“Now all you need to do is invent a battery that can simultaneously hold 70 kwh of electricity, accept a charge at a 3c rate on a frequent basis, and survive a bare minimum of 5,000 charges over its lifetime, all for less than $200 per kwh.”

      Or, use a 140 kWh battery pack, accept a charge at 1.5c rate, survive at least 2500 charges over its lifetime… all at the very same per-kWh price, without even choosing cells optimized for high power (and thus fast charging). Since LG Chem is charging GM only $145/kWh for Bolt batteries (admittedly a sweetheart deal), a $200/kWh price seems quite do-able.

      It’s hardly realistic to expect future EVs will be limited to a 70 kWh battery pack. Gasmobiles typically have a range of at least 300 miles. To reliably go 300 miles at highway speed, the Model S would need a battery pack of at least 116 kWh. Adding 20% to allow for range degradation in very cold weather and/or some safety margin, that would be a 139 kWh battery pack.

      So yeah, in the future we most certainly will see EV passenger cars with 140+ kWh battery packs.

      1. BraveLilToaster says:

        Yes, and at even $100 per Kwh (a wildly unrealistic number right now and well into the future), a 140 Kwh pack comes out to $14000. Not to mention the weight and size of such a battery. Currently, 90 Kwh is the largest pack we can put into a car, period, and that’s with a “damn all considerations of cost” engineering limitation.

        Either way, the stipulation that EVs are useless until they can refuel at the rate of ICEs is still a stupid one. They’re trying to solve the wrong end of the problem. Norway and Denmark have already shown us that it’s an EVs initial sticker price that keeps people out of them, not any of their other limitations.

        1. Pushmi-Pullyu says:

          I agree that it’s completely ridiculous to claim that EVs will never sell well as long as they can’t be recharged as fast as a gasmobile can be filled up. As has already been said, most buyers choose on the basis of the entire package — not on the basis of a single variable.

          However, I take issue with this:

          BraveLilToaster said:

          “…at even $100 per Kwh (a wildly unrealistic number right now and well into the future)…”

          Let’s just say that those who know more about the subject than we do, don’t agree with your pessimistic opinion of the near-future cost of EV batteries. See here:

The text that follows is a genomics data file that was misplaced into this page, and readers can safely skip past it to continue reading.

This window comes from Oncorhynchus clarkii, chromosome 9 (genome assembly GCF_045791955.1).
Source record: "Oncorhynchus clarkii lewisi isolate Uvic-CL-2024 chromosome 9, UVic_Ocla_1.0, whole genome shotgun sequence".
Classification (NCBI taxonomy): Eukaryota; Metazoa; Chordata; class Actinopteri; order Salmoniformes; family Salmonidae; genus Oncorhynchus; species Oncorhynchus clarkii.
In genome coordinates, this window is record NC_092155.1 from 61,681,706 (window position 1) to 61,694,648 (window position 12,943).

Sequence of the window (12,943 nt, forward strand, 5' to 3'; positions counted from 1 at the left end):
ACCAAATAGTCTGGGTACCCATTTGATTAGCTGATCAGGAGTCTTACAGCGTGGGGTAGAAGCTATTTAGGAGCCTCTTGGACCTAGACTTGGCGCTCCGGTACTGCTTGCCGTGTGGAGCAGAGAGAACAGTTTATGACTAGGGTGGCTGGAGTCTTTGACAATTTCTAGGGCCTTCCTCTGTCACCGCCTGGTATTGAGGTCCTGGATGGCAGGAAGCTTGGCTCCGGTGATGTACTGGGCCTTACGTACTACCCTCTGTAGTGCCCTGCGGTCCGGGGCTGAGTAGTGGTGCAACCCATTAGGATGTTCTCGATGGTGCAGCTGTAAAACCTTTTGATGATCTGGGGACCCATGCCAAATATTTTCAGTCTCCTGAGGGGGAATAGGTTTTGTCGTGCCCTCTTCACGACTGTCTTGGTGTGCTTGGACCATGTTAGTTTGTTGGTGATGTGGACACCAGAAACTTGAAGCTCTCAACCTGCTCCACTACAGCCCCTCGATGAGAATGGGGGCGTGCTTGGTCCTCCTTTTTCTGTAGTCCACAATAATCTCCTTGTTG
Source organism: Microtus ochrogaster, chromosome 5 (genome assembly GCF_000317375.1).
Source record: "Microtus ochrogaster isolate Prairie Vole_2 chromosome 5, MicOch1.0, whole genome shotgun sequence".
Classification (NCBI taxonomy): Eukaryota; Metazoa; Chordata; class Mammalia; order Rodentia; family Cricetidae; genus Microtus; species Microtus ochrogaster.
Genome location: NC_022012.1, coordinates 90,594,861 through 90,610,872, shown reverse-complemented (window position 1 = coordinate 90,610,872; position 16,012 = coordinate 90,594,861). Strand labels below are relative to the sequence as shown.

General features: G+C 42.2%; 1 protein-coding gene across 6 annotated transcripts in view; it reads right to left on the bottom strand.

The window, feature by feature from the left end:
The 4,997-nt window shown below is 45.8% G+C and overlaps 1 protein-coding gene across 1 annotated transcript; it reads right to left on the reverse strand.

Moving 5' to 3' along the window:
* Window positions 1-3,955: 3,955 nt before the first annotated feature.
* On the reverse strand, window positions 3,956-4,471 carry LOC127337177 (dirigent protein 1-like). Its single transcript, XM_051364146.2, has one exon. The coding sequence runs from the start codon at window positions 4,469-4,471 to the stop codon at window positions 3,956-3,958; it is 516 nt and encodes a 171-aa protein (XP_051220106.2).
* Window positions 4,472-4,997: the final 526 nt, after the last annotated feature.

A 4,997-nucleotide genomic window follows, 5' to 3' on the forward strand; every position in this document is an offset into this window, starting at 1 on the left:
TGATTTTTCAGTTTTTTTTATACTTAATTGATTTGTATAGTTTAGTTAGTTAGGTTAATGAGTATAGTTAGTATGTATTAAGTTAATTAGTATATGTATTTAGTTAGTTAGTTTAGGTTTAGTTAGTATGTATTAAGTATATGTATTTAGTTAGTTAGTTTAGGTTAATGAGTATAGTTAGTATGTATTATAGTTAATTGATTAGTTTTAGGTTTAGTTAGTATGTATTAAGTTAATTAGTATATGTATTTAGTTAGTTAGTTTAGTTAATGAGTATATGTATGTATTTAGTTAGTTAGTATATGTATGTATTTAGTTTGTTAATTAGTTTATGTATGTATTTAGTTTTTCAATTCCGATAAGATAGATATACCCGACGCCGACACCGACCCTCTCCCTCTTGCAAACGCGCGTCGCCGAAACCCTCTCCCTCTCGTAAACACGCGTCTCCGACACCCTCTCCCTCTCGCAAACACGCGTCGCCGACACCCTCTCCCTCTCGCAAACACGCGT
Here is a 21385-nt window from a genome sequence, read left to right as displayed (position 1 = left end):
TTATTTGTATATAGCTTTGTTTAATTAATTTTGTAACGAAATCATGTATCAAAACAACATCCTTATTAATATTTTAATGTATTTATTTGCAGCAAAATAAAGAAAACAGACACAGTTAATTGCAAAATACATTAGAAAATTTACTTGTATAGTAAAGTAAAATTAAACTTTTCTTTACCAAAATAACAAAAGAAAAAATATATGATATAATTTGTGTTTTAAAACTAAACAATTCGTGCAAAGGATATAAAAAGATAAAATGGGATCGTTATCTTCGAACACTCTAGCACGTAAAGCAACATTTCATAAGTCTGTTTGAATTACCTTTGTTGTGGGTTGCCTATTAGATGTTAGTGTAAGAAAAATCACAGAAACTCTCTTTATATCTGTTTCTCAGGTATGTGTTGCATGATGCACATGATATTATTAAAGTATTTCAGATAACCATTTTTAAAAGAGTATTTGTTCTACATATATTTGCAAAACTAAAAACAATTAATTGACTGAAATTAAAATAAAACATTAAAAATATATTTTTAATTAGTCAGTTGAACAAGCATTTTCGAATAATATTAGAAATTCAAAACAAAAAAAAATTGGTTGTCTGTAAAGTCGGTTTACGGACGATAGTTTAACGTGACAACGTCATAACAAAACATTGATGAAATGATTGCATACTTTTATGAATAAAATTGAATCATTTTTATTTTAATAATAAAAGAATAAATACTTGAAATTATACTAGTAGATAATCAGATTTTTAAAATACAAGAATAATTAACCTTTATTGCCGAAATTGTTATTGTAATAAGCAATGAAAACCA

“Tesla Projects Battery Costs Could Drop To $100/KWH By 2020”

          http://www.hybridcars.com/tesla-projects-battery-costs-could-drop-to-100kwh-by-2020/

  11. Speculawyer says:

    I’ve seen this article around and it doesn’t seem very informative. Yes, if we build really fast DC-chargers, we will need to have battery storage at such sites because the utilities are going to be a bit freaked out over such big bursty power draws. Duh.

    But they don’t address the other bigger problems such as the lack of standardized high-current charging port for cars, the lack of any car with a battery that could handle such high current, the need for really big thick charging cables, etc.

    1. Pushmi-Pullyu says:

      Speculawyer said:

      “Yes, if we build really fast DC-chargers, we will need to have battery storage at such sites because the utilities are going to be a bit freaked out over such big bursty power draws. Duh.

      Why? Many industries have “big bursty power draws”.

      It might be advantageous to install a modest power buffer at a superfast charge station, to avoid the most excessive of surcharges which electric utilities impose on industries for sudden spikes in power demand, but it’s not realistic to think you can supply a busy superfast charging station with high power by using a modestly sized electrical power hookup and a large battery buffer. If the station is busy, then that buffer will soon be exhausted.

      What’s really needed is the sort of high power hookup used by sizable commercial buildings, and many industrial buildings.

      1. Speculawyer says:

        And those industries pay big ‘demand charge’ fees that the utility uses to strength the grid at that point and add buffering.

        1. Bill Howland says:

          Which industries have “Big bursty power draws”?

          In my experience, the larger the industry, the more they avoid that.

          Or is it just what he thinks? Or what some idiot technical reporter said?

          1. Pushmi-Pullyu says:

            LOL! Poor Bill. He can’t imagine that anybody knows more about a subject than he does.

            Someone upstream already mentioned aluminum smelters. And some steel mills use electrically heated crucibles, too. Those would be two extreme examples of industries with intermittent very high power demand, but there are plenty of other industries, and even some large commercial buildings, which get hit with surcharges for power.